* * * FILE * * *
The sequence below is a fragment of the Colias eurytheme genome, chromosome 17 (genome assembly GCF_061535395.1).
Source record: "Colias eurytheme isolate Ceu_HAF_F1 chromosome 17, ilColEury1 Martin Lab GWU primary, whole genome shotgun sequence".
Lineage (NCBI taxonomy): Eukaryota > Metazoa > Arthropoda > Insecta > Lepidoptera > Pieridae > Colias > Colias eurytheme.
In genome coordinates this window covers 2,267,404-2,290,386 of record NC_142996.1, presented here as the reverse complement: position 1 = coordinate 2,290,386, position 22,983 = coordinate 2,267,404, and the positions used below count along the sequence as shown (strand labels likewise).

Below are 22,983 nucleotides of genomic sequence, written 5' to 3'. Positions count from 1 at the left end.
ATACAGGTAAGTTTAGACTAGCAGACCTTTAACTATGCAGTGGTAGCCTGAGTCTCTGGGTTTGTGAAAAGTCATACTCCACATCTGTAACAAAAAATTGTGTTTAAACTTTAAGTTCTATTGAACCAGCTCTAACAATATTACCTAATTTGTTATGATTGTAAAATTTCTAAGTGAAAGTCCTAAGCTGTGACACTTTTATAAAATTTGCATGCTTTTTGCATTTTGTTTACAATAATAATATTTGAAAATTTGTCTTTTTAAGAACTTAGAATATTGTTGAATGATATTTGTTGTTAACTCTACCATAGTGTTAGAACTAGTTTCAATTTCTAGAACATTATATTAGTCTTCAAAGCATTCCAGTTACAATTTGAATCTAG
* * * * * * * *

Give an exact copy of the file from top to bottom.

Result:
The sequence below is a fragment of the Colias eurytheme genome, chromosome 17 (genome assembly GCF_061535395.1).
Source record: "Colias eurytheme isolate Ceu_HAF_F1 chromosome 17, ilColEury1 Martin Lab GWU primary, whole genome shotgun sequence".
Lineage (NCBI taxonomy): Eukaryota > Metazoa > Arthropoda > Insecta > Lepidoptera > Pieridae > Colias > Colias eurytheme.
In genome coordinates this window covers 2,267,404-2,290,386 of record NC_142996.1, presented here as the reverse complement: position 1 = coordinate 2,290,386, position 22,983 = coordinate 2,267,404, and the positions used below count along the sequence as shown (strand labels likewise).

Below are 22,983 nucleotides of genomic sequence, written 5' to 3'. Positions count from 1 at the left end.
ATACAGGTAAGTTTAGACTAGCAGACCTTTAACTATGCAGTGGTAGCCTGAGTCTCTGGGTTTGTGAAAAGTCATACTCCACATCTGTAACAAAAAATTGTGTTTAAACTTTAAGTTCTATTGAACCAGCTCTAACAATATTACCTAATTTGTTATGATTGTAAAATTTCTAAGTGAAAGTCCTAAGCTGTGACACTTTTATAAAATTTGCATGCTTTTTGCATTTTGTTTACAATAATAATATTTGAAAATTTGTCTTTTTAAGAACTTAGAATATTGTTGAATGATATTTGTTGTTAACTCTACCATAGTGTTAGAACTAGTTTCAATTTCTAGAACATTATATTAGTCTTCAAAGCATTCCAGTTACAATTTGAATCTAG